So what was pitched was this: trading on the success of the Spirit of Obi-Wan, each bag of chips would have a mini-figure inside it. There would be 128 (!) different figures to collect, from Episode I and the Original Trilogy. Not only that, but there would be a handful of rare figures, and a possible mail-away display case for all of them. Talk about an incentive to buy chips! And you have to think back to how it was in 1998: still relatively little Star Wars product was out there, and you had a ravenous base of fans who were desperate for new items to collect! And these would hit months before the movie actually came out, so it didn’t rely on how well the movie was anyway. It really was the only time this program could have been pulled off and been a massive success (and anyone who doubts it would have been a success didn’t go through the pain that was the initial Hasbro Midnight Madness launch!) But Lucasfilm pulled way back on promotions for the next two films, so this was the one shot it had.
Ok, so if I didn’t work on this at all, how do I know about it? Well, my company was contacted to help out a bit on the toy aspect of it, and make some prototypes for the pitch itself. This was fun, if a bit frustrating as we couldn’t affect any details of the actual promotion, just what the figures might be. And that in itself was a challenge; to be fiscally viable, each figure could only cost a few cents! So much of the work we did was exploring the possibilities with such a limited budget.
We had Gentle Giant sculpt and cast a few sample figures. You can see how fragile these had made resin figures are; I don’t think any of the Luke’s lightsabers survived the first time we moved them around. One way to save money was to have limited paint on each one. To save even more, we could have them as only one color. We also experimented with themed materials, as seen below: Luke is a sandstone finish, Leia is pearlescent white, and Yoda is glow in the dark! Another possibility would be for each figure to have a flat back with a peg that would plug into a cardboard diorama that featured a background from the respective movie that the character is from. These dioramas could then be fitted into each other, making one long scene when all connected. The backs of the dioramas would have character/film information on them.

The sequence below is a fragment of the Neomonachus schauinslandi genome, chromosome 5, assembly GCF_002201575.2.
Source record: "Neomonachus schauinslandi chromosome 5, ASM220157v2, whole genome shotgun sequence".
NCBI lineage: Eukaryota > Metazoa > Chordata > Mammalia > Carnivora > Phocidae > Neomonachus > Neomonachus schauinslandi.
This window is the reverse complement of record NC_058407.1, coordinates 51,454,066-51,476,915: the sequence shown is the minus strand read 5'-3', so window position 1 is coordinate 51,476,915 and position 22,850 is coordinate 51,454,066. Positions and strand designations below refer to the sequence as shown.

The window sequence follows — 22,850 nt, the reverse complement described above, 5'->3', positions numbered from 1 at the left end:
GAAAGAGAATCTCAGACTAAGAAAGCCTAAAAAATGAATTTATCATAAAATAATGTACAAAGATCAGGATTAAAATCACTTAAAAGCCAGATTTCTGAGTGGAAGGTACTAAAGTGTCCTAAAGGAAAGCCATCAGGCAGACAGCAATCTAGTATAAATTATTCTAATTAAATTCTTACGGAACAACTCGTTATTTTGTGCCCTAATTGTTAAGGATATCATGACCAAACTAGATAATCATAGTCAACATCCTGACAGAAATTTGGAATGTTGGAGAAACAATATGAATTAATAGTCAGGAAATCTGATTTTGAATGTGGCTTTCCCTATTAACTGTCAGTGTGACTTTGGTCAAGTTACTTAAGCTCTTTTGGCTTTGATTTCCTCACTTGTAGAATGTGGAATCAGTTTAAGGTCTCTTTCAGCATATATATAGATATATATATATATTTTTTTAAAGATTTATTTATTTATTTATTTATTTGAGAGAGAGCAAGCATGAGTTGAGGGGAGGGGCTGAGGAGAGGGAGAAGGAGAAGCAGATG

But even then the cost might have been too high for Frito-Lays’ tastes. If that were the case, we also had a back-up plan: two-dimensional characters that would be die-cut from styrene that could plug into “puzzle bases” that you could make a large display out of. The bottom of the bases would have added info about each character. The art would either be photos from the films or would be drawn by popular comic artists as almost 3-D trading cards. These samples were drawn by Art Nichols and myself (and I had to cut A LOT of these by hand the night before the presentation…not fun!)
So why did you never see these on store shelves? Well, unfortunately the simple answer is that back then it was hard to explain just how big the collector base had become. Frito-Lay executives thought that it didn’t have a big enough payoff apparently, and they went with an instant win game with a limited number of game pieces that had the same movie pics that everyone was using. But it had one million dollar winner, and they felt that was a bigger draw than a tiny plastic figure. But what they just couldn’t grasp was that the chance in millions to be that one winner was no going to drive you to buy more chips. But you would if you were trying to collect 128 different figures!!! Hasbro proved the viability of the mini-figure idea nearly 10 years later with their 2006 Star Wars Saga mini Hologram pack-ins (one of which is shown in some pics above for scale). We tried to explain to them why the collectibility aspect would sell more chips, even if it had less of a surface “wow” factor, but they didn’t get it. We talked about seeding in some gold Yodas that could be redeemed for an instant full collection OR $1000. And we even talked about posing online as a wealthy collector who offered $5000 to the first person who could put together a full set for him. 😉 Not sure if we could have gotten away with that one…
So that’s this installment of regrets from my past. Sorry for the huge watermarks on all the pics, but the last one of these I ran ended up with lots of folks just taking the pics for their websites without a link back here. At least one more Rejected! Star Wars article to come, probably two!
Jason Geyer has been part of the online toy world for over 10 years, having founded some of the very first toy sites on the web including Raving Toy Maniac, ToyOtter, and now Action Figure Insider. He is also a former toy designer who is now a marketing genius. If he does say so himself. And he does.